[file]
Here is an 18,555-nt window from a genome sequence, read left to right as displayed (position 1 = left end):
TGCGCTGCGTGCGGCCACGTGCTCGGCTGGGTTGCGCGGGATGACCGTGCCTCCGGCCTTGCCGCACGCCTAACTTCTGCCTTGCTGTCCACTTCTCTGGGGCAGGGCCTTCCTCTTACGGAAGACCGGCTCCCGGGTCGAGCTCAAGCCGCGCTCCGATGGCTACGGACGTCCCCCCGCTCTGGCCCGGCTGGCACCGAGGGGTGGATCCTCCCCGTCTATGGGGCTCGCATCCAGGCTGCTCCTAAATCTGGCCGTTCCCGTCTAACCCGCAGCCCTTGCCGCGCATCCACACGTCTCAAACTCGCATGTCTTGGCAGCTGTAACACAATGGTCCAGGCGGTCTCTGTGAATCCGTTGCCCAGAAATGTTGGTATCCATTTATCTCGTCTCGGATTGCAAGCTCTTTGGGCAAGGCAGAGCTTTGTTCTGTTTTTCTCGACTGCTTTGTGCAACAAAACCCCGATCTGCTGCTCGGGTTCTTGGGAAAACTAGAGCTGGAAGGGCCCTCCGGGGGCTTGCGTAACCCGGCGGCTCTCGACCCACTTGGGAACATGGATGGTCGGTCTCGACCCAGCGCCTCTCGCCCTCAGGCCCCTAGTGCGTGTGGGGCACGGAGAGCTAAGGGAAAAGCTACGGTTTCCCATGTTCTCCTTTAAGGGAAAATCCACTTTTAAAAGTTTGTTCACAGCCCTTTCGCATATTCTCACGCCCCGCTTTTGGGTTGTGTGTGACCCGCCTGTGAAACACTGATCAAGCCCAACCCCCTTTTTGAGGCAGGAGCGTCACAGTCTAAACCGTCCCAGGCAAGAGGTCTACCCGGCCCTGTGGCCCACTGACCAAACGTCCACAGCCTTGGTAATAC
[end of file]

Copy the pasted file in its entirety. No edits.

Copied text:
Here is an 18,555-nt window from a genome sequence, read left to right as displayed (position 1 = left end):
TGCGCTGCGTGCGGCCACGTGCTCGGCTGGGTTGCGCGGGATGACCGTGCCTCCGGCCTTGCCGCACGCCTAACTTCTGCCTTGCTGTCCACTTCTCTGGGGCAGGGCCTTCCTCTTACGGAAGACCGGCTCCCGGGTCGAGCTCAAGCCGCGCTCCGATGGCTACGGACGTCCCCCCGCTCTGGCCCGGCTGGCACCGAGGGGTGGATCCTCCCCGTCTATGGGGCTCGCATCCAGGCTGCTCCTAAATCTGGCCGTTCCCGTCTAACCCGCAGCCCTTGCCGCGCATCCACACGTCTCAAACTCGCATGTCTTGGCAGCTGTAACACAATGGTCCAGGCGGTCTCTGTGAATCCGTTGCCCAGAAATGTTGGTATCCATTTATCTCGTCTCGGATTGCAAGCTCTTTGGGCAAGGCAGAGCTTTGTTCTGTTTTTCTCGACTGCTTTGTGCAACAAAACCCCGATCTGCTGCTCGGGTTCTTGGGAAAACTAGAGCTGGAAGGGCCCTCCGGGGGCTTGCGTAACCCGGCGGCTCTCGACCCACTTGGGAACATGGATGGTCGGTCTCGACCCAGCGCCTCTCGCCCTCAGGCCCCTAGTGCGTGTGGGGCACGGAGAGCTAAGGGAAAAGCTACGGTTTCCCATGTTCTCCTTTAAGGGAAAATCCACTTTTAAAAGTTTGTTCACAGCCCTTTCGCATATTCTCACGCCCCGCTTTTGGGTTGTGTGTGACCCGCCTGTGAAACACTGATCAAGCCCAACCCCCTTTTTGAGGCAGGAGCGTCACAGTCTAAACCGTCCCAGGCAAGAGGTCTACCCGGCCCTGTGGCCCACTGACCAAACGTCCACAGCCTTGGTAATAC